Small Molecule Activators

Enzymes are macromolecules with biocatalytic function to accelerate chemical reactions. Enzymes are indispensable in various functions of living organisms and play key roles in almost every physiological/pathological process such as signal transduction, cell regulation, metabolism, activity control and digestion. Strict control of enzyme activity is essential for homeostasis. Any malfunction of key enzymes (mutation, overproduction, underproduction or deletion) can lead to diseases. Therefore, enzymes have long been considered as important drug targets for the treatment of major human diseases.

Small molecule activators are opposite to inhibitors. From therapeutic point of view, using small molecular activators to efficiently and selectively activate physiologically relevant biological targets including enzymes has a great therapeutic potential because the low expression of these enzymes is the cause of the observed pathophysiological disorders. The binding of enzyme activators may accelerate enzymatic reaction by leading to the creation of more profitable conformers which can be more effective in carrying out definite steps of the reaction. The combined of small molecule activators as well as inhibitors is helpful to fine-tune the desired expression of these specific enzymes and has great therapeutic implications.

Small molecule activators have great biological potential such as anti-bacterial activity, anti-cancer activity, ion channel activation, protein kinase modulation and apoptosis modulation. They are also invaluable tools for studying protein function in complex signaling pathways. Small molecule activators have been used in the treatment of cancer, diabetes, infectious diseases, metabolic and endocrine diseases, and neurological diseases, and also have enormous potential to treat other clinically important diseases. The research potential of selectively increasing of a specific target/enzyme expression makes small molecule activators advantageous. This is also one of the driving forces behind the design and development of small molecule activators as drugs.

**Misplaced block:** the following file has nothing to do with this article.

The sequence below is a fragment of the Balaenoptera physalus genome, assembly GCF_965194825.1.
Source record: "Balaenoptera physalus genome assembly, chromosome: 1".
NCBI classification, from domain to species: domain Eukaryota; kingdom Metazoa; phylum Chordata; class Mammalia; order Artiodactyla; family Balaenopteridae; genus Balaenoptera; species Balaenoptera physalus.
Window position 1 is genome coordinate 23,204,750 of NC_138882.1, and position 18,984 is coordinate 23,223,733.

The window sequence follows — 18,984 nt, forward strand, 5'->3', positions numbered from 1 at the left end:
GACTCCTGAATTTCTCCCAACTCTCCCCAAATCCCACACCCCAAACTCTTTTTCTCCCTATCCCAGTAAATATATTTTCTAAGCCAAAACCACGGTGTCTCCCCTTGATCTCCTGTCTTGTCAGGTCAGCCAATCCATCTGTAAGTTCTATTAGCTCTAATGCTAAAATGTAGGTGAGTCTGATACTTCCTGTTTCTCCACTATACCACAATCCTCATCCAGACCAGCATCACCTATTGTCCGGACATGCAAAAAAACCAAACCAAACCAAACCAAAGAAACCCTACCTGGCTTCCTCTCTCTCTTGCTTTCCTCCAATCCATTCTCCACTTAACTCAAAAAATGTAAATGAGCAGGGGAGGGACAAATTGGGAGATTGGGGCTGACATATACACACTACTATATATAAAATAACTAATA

Compared with the common used small molecule inhibitors, especially enzyme inhibitors, small molecules activators have less application therapeutic applications in the treatment of diseases and have great promise for development and therapeutic success.

Proposed mechanism for allosteric SIRT1 activation by sirtuin activating compounds (STACs). Figure 1. Proposed mechanism for allosteric SIRT1 activation by sirtuin activating compounds (STACs). (Hubbard, B. P., et al., 2014)

Creative Biolabs provides powerful risk-based preclinical data verification services for small molecule activator research and development to deal with data reproducibility crisis which is a big obstacle for drug research and development and may lead to failure and high risk of investment. We have extensive experience in different kinds of small molecule activators and different disease areas. Our services focus on target validation, hit validation, lead validation, safety assessment and efficacy evaluation.

As a global contract research organization with advanced equipment and up-to-date technology, Creative Biolabs’ professional scientific team involving biologists, chemists, and pharmacologists can make sure that our clients will receive fully compliant and trustworthy results in the timelines promised.

Creative Biolabs can offer customized and most suitable methods to meet your specific needs in a cost-effective manner. We are confident to offer our clients with project feasibility assessment through a comprehensive assessment of you drug candidates to help reduce investment risk.

Our services will be of great benefit to you for your drugs research and development projects. If you are interested in our services or have any other questions, please feel free to contact us. We are always there for you and looking forward to working with you in the near future.


  1. Hubbard, B. P.; Sinclair, D. A., 2014. Small molecule SIRT1 activators for the treatment of aging and age-related diseases. Trends in pharmacological sciences, 35(3), pp. 146-154.

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